The Liberia Chimpanzee Rescue, near Charlesville, Liberia, is improving the quality of life for more that 60 chimpanzees abandoned by New York Blood Center after nearly 30 years of invasive research and testing. The Humane Society of the United States, together with Humane Society International, are working closely with the government of Liberia and other organizations to provide care for the traumatized chimpanzees after they were abandoned. Many of these chimpanzees were born at the original research center, which operated for 30 years from the present location of today’s Liberia Chimpanzee Rescue compound.
The chimpanzees are living out their remaining years on several islands along an expanse of rivers and lagoons near the Atlantic coast south of Monrovia. Chimpanzees cannot swim, which allows their confinement on the islands to be cage-free. The islands are not large enough to support the chimpanzees without providing additional food and fresh water, therefore, a team from Liberia Chimpanzee Rescue collects food from farmers and organizations throughout Liberia. These foods, some donated and others purchased, include bananas, pineapples, papayas, riceballs, greens and other locally-grown fruits and vegetables. This diet is prepared and distributed to the chimpanzees on a daily basis. Their menu is balanced and managed by Jim Desmond, the veterinarian leading the rescue effort. Included in their diet are contraceptives, in the hope of managing this population without adding additional burden to the limited resources.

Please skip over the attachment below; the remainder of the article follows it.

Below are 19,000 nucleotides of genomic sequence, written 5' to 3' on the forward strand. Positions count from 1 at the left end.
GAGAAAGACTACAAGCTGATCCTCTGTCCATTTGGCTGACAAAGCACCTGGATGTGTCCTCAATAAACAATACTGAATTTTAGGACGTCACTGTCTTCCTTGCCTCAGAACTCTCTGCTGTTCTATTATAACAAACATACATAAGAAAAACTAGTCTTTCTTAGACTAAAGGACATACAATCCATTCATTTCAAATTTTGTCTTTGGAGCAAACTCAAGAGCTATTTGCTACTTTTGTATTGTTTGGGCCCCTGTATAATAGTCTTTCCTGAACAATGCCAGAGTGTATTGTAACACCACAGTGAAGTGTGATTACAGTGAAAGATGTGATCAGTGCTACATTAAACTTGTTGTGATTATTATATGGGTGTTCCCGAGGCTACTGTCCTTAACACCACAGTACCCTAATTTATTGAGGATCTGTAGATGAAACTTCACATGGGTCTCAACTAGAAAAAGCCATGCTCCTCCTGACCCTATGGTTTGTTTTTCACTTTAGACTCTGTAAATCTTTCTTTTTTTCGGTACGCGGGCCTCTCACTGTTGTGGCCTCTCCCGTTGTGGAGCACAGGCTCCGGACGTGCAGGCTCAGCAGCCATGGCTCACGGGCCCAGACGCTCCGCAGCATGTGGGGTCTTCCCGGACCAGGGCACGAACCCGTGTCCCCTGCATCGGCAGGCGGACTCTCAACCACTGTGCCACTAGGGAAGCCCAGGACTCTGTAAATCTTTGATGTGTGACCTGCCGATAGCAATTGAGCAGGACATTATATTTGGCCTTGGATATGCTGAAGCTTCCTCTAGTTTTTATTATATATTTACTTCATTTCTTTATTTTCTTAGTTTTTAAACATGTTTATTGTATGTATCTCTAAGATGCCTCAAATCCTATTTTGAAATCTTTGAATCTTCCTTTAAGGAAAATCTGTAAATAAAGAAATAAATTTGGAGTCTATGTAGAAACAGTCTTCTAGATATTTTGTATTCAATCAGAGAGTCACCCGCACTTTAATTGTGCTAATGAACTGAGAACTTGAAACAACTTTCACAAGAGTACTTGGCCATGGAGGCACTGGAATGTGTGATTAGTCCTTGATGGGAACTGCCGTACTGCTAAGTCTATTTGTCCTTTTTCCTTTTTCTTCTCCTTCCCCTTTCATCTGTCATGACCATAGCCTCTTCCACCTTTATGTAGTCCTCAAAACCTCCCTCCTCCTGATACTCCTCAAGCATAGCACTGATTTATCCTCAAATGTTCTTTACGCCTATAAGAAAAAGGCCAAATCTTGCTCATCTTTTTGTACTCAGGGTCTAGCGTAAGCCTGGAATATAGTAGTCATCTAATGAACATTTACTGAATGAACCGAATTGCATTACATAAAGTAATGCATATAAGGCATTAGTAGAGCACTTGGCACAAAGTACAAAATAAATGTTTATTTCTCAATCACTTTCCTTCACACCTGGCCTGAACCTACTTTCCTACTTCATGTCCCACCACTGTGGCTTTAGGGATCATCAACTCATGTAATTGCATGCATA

The Liberia Chimpanzee Rescue also provides sanctuary for infant chimpanzees orphaned by the bush-meat trade. Approximately 7000 wild chimpanzees live in the forests throughout Liberia. The chimpanzee mothers and family members were likely killed (illegally, as they are a protected species) to supply bush-meat markets. The infants, most too small to butcher, are often funneled into exotic pet-trade markets. In light of their dire circumstances, the few fortunate enough to be confiscated by Liberia’s Forest Development Authority have been brought to the Liberia Chimpanzee Rescue, where they are being integrated into a sanctuary family. Jenny Desmond is the constant caregiver for the frightened, often dehydrated and starving infant chimpanzees brought to Liberia Chimpanzee Rescue. Eventually, they are introduced to their new sanctuary family. There is hope that perhaps one day in the future, chimpanzees rescued from the bushmeat and exotic pet-trade will have a chance to be reintroduced back into their natural habitat.
More information can be found on Facebook, at www.facebook.com/abandonedchimps
and an opportunity to help, please, at www.gofundme.com/abandonedchimps